July 28, 2011
by Gabe Bouz
After a week of multiple captivating lectures by inspired professors and physicians with different backgrounds and interests, we as a group were fortunate to travel to Stratford-upon-Avon, the birthplace and hometown of a man whose work is famous and distinguished among all cultures of the world—William Shakespeare. Studying at Oxford University, one of the oldest teaching institutions in the world, I wondered why the incredibly creative Shakespeare wasn’t an alumnus. Saturday morning at Shakespeare’s actual home, now an exhibition, my question was answered; John Shakespeare his father was a glover, a job of the lower class so William didn’t have the money to attend Oxford or Cambridge. After being educated in a grammar school until the age of 14 and getting married four years later, young Shakespeare began his quest to greatness.
Seeing the bed Shakespeare slept on, walking through the hall where he ate his meals, and sitting on the very steps by the garden where he may have sat and thought of his brilliant ideas and stories, I analyzed every detail of the walk. This was an experience that I would share with my kids one day. Next up was the house of his older wife, Anne Hathaway. She was 26 years old when she married the younger 18-year old Shakespeare, who apparently had to work hard for her hand in marriage. According to the guide, Anne Hathaway made frequent visits to the town of Stratford and Shakespeare spent a lot of time courting Hathaway for her love. After marriage, Shakespeare went on to London where he joined a theatre company and composed works that became favorites of Queen Elizabeth. He earned enough to retire and live in the second-largest house of his hometown, Stratford.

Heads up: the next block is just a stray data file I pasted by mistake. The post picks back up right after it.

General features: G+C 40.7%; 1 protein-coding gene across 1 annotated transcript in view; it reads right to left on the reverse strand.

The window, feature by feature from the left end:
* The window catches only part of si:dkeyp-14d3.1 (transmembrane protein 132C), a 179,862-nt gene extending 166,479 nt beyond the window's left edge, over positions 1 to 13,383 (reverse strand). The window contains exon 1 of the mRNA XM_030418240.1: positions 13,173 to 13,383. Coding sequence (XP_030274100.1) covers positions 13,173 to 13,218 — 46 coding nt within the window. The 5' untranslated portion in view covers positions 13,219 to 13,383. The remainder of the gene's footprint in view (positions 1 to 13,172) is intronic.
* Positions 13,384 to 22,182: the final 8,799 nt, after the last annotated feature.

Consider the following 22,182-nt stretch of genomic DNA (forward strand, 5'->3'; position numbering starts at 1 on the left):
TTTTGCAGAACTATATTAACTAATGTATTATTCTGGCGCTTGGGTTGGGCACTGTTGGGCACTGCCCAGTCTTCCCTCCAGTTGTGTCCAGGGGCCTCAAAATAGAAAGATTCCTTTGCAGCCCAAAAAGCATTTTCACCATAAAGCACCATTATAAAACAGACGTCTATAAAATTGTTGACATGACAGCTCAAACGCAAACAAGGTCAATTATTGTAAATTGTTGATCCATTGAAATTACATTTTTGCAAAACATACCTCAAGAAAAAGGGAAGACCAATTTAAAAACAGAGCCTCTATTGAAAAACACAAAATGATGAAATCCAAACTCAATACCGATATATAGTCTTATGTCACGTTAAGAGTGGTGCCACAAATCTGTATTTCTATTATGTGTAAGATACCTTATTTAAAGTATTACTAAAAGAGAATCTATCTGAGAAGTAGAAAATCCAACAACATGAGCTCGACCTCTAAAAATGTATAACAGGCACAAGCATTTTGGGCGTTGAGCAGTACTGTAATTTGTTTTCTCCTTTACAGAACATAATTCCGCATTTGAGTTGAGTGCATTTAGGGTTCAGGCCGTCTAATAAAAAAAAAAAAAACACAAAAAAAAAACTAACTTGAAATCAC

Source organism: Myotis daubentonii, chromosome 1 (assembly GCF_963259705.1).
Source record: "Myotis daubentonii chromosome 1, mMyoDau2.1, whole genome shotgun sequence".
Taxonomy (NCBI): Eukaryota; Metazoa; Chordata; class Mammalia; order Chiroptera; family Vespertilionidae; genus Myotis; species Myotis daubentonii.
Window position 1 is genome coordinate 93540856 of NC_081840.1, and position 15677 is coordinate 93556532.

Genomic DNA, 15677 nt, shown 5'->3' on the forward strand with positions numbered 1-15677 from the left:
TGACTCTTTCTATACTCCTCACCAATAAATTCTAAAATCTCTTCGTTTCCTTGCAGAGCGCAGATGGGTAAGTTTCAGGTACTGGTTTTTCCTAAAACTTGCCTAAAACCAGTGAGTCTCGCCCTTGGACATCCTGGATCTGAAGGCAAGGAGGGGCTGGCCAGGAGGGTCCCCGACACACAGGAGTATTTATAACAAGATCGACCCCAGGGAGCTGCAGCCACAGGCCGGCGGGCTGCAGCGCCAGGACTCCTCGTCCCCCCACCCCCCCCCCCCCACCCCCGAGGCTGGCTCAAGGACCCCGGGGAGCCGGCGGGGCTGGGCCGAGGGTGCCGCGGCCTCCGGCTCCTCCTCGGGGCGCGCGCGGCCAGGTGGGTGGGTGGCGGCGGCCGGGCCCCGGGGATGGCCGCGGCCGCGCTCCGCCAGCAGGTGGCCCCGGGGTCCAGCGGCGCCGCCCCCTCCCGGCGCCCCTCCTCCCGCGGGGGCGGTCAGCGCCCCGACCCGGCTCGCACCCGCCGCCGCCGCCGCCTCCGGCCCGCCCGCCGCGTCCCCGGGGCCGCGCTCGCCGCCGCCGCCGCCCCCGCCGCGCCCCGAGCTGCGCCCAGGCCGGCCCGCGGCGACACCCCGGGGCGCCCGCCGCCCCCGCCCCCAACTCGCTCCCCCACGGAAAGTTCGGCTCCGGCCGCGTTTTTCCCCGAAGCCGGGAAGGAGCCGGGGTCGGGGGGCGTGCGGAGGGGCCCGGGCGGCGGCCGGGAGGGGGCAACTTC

Now as the day was coming to a close, one of my classmates mentioned to the group the conspiracy surrounding whether Shakespeare was a fake. We all looked at each other, shook our heads, and knew—after a day filled with accurate facts and concrete evidence of his works, home, and existence—that the conspiracy wasn’t true. The conspiracy questions how a man who received education from a rural town grammar school up to the age of 14 became the greatest playwright of all time and undoubtedly influenced the linguistic patterns and phrases of the English language. After visiting Stratford, my fellow classmates and I were convinced. Using a quote from Shakespeare’s play Twelfth Night, “some are born great, some achieve greatness, and some have greatness thrust upon ‘em.” William Shakespeare was a man of all three.
Gabe Bouz is a sophomore double majoring in biology and psychology in USC Dornsife.